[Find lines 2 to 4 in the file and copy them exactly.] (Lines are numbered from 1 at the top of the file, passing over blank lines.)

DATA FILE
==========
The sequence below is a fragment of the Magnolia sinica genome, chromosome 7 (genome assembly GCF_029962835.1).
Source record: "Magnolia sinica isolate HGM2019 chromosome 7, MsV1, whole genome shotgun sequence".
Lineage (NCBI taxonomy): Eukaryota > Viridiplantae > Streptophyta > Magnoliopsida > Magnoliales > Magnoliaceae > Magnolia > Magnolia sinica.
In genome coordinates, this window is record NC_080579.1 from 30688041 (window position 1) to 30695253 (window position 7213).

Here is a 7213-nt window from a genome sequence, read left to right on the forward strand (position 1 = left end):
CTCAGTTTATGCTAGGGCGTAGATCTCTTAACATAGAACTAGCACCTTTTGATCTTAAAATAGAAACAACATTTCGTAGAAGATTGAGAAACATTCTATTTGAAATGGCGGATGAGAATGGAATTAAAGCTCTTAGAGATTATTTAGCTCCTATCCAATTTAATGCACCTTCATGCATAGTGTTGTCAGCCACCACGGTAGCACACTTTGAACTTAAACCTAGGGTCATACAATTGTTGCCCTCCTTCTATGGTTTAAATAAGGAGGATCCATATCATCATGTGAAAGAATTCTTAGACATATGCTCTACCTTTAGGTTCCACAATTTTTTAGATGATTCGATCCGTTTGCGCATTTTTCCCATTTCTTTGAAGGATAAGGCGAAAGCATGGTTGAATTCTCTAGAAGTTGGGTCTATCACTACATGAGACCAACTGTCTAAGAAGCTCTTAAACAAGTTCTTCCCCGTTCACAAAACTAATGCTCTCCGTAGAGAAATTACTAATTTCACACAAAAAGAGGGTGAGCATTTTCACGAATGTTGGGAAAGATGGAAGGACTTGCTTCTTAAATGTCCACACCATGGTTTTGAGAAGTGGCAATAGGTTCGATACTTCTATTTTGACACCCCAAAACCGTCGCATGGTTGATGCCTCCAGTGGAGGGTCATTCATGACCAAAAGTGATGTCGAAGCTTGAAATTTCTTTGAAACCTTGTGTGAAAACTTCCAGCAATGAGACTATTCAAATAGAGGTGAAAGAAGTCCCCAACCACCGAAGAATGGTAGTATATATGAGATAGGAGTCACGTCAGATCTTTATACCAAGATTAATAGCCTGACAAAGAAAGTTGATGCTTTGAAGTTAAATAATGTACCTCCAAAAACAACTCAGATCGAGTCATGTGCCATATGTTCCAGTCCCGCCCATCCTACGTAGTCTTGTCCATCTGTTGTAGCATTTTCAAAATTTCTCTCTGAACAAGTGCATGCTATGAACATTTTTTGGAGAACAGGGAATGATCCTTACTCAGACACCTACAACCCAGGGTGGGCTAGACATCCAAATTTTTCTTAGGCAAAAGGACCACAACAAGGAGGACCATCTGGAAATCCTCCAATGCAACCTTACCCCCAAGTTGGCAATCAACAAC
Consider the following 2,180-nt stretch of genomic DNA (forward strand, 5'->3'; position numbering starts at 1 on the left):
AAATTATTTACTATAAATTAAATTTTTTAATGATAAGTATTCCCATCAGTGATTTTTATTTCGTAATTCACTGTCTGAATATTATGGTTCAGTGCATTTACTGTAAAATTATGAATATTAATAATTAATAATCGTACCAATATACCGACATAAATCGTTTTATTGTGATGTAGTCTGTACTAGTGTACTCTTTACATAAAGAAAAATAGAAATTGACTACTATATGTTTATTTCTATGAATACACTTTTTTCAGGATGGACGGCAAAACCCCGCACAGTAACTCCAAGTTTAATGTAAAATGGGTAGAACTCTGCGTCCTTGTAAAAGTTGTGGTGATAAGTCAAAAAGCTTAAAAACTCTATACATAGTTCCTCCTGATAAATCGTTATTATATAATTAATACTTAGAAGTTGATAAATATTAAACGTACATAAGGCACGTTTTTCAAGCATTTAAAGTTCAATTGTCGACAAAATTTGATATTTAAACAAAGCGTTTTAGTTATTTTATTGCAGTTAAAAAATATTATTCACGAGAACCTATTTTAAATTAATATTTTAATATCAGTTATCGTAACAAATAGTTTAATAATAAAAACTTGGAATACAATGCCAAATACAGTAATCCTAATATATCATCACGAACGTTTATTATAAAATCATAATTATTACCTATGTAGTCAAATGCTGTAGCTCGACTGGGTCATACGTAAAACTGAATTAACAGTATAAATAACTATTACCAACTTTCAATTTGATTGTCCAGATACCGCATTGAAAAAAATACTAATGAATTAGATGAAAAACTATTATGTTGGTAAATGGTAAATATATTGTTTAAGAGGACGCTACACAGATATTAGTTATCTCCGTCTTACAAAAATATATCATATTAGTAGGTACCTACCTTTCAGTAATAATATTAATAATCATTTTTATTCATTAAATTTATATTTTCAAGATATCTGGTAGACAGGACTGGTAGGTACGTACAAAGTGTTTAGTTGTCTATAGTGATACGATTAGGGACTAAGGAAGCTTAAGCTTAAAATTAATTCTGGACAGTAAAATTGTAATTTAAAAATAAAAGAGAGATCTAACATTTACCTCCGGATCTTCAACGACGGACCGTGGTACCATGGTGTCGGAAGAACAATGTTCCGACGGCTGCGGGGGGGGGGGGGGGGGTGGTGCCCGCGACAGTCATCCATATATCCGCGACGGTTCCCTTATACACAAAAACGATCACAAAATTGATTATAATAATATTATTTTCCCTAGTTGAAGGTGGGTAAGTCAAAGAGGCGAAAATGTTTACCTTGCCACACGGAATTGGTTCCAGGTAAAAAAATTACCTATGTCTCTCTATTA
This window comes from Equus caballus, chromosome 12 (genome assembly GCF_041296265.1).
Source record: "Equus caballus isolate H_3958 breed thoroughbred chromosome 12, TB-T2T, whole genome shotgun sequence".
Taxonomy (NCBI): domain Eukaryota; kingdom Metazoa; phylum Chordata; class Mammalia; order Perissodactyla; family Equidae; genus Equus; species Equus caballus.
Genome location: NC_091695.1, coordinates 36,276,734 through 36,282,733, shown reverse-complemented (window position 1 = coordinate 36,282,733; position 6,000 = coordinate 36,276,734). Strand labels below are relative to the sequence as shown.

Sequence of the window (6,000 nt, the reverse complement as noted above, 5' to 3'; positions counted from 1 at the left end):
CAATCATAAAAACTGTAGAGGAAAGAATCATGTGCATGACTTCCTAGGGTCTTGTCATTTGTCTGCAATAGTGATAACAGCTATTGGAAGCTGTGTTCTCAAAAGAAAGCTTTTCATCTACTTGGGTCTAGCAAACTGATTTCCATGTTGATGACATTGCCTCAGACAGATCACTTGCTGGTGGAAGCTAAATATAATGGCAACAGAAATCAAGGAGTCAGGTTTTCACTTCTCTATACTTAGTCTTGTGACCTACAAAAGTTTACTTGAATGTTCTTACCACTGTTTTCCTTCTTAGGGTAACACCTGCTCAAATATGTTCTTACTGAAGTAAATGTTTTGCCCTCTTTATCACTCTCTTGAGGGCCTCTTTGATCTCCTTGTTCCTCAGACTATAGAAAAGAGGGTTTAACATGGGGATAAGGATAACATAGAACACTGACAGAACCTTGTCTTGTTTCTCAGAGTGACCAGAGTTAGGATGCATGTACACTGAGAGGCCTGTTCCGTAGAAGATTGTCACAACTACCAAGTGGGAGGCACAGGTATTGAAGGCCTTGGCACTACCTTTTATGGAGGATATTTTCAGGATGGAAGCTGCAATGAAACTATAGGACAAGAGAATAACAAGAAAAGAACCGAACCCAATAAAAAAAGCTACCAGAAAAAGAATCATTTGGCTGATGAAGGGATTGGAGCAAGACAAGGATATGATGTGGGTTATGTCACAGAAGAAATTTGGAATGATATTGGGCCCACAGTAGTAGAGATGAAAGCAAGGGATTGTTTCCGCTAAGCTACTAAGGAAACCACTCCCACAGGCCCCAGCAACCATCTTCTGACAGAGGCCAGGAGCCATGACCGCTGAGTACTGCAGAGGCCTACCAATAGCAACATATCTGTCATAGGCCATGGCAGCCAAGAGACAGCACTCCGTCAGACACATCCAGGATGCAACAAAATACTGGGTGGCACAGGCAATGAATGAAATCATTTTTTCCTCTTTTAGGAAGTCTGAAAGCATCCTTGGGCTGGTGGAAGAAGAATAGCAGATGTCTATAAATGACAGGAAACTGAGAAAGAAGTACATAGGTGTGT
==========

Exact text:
Source record: "Magnolia sinica isolate HGM2019 chromosome 7, MsV1, whole genome shotgun sequence".
Lineage (NCBI taxonomy): Eukaryota > Viridiplantae > Streptophyta > Magnoliopsida > Magnoliales > Magnoliaceae > Magnolia > Magnolia sinica.
In genome coordinates, this window is record NC_080579.1 from 30688041 (window position 1) to 30695253 (window position 7213).